The Washington Redskins are surging and the Green Bay Packers are struggling.
The story line for Sunday night's game at FedEx Field isn't too much different than it was for last year's wild-card playoff game in Washington.
The Redskins had won four in a row and the Packers had lost two in a row. Washington promptly jumped on Green Bay, taking a quick 11-0 lead. It was all Green Bay the rest of the way, though, as it advanced with a 35-18 win.
Washington is hot again. After back-to-back home losses to Pittsburgh and Dallas to open the season, the Redskins are 5-1-1. The Packers have dropped three in a row and four of their last five to tumble to 4-5.
"The main thing is just sticking together and staying the course and preparing and working hard," Redskins coach Jay Gruden said. "I think these guys play hard. We didn't point any fingers. We just continue to come to work and try to fight our way out of it and try to make plays in crucial situations."
It has been the same message from Packers coach Mike McCarthy. Green Bay is in a rare spot, with a losing record through nine games for the first time since 2008. That's also the last time they failed to make the playoffs.
The Packers' string of seven consecutive playoff berths is matched only by the New England Patriots. With Green Bay's season in deep trouble, McCarthy is hoping for a repeat of last year's playoff performance.
"I think you always look at your past experiences," McCarthy said. "To me, that's part of developing your awareness and your instincts and how you move forward.
"With that, you have to make sure it applies to your current situation. I do that. I think everybody does that. That's a part of this league. No one walks through the NFL unscathed.
"This is a tough spot as far as what's going on the last three weeks, but, if anything, it brings you back to your foundation and makes you focus even more on what's most important, and that's beating the Redskins."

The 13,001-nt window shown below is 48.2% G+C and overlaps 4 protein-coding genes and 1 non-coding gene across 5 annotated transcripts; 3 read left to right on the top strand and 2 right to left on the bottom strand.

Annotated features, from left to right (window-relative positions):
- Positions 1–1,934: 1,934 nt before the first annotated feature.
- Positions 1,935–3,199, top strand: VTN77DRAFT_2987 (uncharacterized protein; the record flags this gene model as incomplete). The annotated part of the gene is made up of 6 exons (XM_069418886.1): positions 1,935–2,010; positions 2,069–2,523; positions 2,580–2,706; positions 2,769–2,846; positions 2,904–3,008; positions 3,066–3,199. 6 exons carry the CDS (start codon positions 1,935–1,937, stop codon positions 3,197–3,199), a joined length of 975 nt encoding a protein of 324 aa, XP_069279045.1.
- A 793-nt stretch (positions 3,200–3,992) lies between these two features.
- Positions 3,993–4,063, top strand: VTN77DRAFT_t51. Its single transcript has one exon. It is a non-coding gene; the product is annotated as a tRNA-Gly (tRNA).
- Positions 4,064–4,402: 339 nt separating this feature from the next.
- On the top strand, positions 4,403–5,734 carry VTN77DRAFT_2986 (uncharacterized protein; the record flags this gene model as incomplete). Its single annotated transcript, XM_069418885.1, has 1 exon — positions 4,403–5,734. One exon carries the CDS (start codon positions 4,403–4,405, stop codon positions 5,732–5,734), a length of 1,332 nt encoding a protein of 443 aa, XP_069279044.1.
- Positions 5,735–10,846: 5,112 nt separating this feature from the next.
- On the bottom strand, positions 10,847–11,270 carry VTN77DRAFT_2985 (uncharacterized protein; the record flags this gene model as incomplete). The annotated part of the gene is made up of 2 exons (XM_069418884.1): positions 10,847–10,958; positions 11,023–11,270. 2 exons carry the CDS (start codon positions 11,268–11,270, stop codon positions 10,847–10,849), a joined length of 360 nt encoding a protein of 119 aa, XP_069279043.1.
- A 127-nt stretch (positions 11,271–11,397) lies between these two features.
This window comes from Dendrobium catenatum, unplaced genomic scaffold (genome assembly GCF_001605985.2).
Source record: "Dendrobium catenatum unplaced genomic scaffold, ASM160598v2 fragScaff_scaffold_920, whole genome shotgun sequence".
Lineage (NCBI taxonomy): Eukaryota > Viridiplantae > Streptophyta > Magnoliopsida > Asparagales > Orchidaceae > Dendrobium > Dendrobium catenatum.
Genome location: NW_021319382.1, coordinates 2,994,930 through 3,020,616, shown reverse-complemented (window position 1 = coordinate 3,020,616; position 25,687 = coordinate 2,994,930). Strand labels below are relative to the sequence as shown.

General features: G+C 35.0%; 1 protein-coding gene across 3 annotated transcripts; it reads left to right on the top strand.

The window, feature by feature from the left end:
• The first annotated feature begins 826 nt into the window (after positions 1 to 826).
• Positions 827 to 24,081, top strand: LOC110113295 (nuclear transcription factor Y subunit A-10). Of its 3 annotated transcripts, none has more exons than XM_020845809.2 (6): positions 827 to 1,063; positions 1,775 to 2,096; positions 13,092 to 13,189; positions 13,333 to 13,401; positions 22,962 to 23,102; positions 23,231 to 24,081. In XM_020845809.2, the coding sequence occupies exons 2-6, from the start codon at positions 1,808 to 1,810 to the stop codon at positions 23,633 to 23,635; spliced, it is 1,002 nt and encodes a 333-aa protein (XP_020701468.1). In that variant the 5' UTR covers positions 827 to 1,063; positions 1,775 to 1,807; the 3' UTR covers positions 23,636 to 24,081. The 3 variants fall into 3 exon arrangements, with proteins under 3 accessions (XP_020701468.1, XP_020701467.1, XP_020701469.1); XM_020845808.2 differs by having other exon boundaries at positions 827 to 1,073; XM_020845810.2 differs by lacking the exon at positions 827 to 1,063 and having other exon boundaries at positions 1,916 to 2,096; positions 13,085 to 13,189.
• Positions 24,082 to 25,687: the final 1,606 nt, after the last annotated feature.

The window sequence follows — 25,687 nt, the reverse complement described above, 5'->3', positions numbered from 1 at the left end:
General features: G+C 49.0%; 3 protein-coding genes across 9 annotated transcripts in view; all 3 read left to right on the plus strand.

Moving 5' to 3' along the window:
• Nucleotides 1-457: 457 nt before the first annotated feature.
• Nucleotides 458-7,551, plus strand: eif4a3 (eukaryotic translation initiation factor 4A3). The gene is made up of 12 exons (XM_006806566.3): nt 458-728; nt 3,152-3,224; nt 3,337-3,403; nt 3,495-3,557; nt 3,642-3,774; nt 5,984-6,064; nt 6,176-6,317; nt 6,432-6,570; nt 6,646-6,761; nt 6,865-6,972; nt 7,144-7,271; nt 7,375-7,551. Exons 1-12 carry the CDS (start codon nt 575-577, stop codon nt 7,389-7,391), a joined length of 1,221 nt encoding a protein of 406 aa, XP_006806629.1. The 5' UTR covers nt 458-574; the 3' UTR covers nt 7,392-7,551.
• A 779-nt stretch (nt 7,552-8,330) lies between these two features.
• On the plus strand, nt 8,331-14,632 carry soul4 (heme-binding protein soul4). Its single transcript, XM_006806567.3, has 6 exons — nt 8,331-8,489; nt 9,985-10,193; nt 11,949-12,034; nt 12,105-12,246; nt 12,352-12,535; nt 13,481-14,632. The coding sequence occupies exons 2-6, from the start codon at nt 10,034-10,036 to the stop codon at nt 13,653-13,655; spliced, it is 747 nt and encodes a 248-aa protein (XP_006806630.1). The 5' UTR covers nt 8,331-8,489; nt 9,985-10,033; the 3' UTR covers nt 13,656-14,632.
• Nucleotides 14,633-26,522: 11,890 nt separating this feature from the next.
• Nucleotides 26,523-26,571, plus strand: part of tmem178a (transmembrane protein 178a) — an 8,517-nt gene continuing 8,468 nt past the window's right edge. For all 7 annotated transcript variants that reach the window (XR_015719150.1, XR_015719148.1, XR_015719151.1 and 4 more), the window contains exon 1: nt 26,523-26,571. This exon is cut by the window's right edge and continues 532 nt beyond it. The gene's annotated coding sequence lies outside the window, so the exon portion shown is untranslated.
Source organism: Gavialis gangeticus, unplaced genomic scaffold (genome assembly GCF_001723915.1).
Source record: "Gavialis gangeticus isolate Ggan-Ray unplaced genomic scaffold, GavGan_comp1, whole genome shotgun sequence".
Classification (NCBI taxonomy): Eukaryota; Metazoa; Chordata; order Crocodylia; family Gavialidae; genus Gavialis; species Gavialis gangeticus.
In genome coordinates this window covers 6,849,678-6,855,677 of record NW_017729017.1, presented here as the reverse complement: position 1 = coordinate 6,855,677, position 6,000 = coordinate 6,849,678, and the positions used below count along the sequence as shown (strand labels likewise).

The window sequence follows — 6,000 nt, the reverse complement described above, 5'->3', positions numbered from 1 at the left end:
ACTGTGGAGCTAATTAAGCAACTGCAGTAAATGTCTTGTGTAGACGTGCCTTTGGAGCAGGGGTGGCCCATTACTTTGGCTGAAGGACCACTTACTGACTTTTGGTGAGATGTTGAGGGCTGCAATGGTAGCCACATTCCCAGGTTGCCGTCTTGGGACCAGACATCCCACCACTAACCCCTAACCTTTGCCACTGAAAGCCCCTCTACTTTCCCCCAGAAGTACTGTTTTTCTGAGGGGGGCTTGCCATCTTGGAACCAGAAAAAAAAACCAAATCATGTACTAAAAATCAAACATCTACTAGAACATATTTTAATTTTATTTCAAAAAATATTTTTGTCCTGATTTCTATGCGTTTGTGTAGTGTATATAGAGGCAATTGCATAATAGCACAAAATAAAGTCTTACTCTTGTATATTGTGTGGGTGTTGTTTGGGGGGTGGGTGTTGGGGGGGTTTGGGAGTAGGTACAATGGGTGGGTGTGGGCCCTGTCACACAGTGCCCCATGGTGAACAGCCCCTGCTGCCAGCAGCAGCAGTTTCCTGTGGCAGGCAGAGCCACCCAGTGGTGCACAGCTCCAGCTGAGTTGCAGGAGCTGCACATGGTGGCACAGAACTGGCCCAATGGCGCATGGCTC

Doing that will be a major challenge. Washington's offense is led by quarterback Kirk Cousins. He has thrown for 2,716 yards and completed 66.9 percent of his passes. He has one of the deepest group of pass-catching threats in the league, with six players having at least 26 receptions.
Slot receiver Jamison Crowder and tight end Jordan Reed have a team-high 44 catches and receiver Pierre Garcon has added 42 catches.
Green Bay's pass defense, on the other hand, ranks 29th in opponent passer rating. Last week at Tennessee, the Titans threw five touchdown passes and only seven incompletions.
"The thing that has always impressed me from afar -- and then I think it's like anything when you get to see a quarterback play live -- is the command of the offense," McCarthy said. "He's running it. There's no ifs and buts. The way he gets in and out of plays, the way he distributes the football, he's accurate with the football. I think he's playing extremely well."
On the other side of the ball, Packers quarterback Aaron Rodgers has struggled for most of the season. Without even the pretense of a running game the last four weeks, Rodgers ranks in the bottom half of the league in passer rating, completion percentage and yards per attempt.
Redskins cornerback Josh Norman doesn't care what the stats say, though. He considers Rodgers and the Patriots' Tom Brady the best quarterbacks in the league.
"Hey, man, let's not get things mistaken over there. That's No. 12," Norman said. "That guy can hit you at any time, any place, anywhere, any given day, any given game.
"I really don't care what the outside noise is. I know who we're facing and that's a cerebral quarterback that's the best of the best at what he's doing.
"Regardless of what others may think of him, I know for a fact that that is the toughest quarterback challenge to face because he has everything in his toolbox, in his arsenal, to make them win."
Injuries have slammed the Packers. They had nine Week 1 starters out of the game by the end of last week, with right guard T.J. Lang (ankle) and left tackle David Bakhtiari (knee) dropping out of that blowout loss.
Lang, especially, is questionable this week, but the Packers could get back outside linebacker Clay Matthews, who has missed the last three games, and tight end Jared Cook, who has missed the last six games. In four games without Matthews, the Packers have allowed an average of 34.5 points.
- Australian Open 2017: Nadal beats Zverev in four-hour epic
- Australian Open 2017: No shirt sponsor but big wins for Dan Evans
- Rodgers: Cold-flu won't keep him from game vs. Falcons
- Gov. Walker declares Friday ‘Green and Gold Day'
- Adams may be game-time decision on Sunday for Green Bay
- Sprained toe won't keep Jones from playing against Packers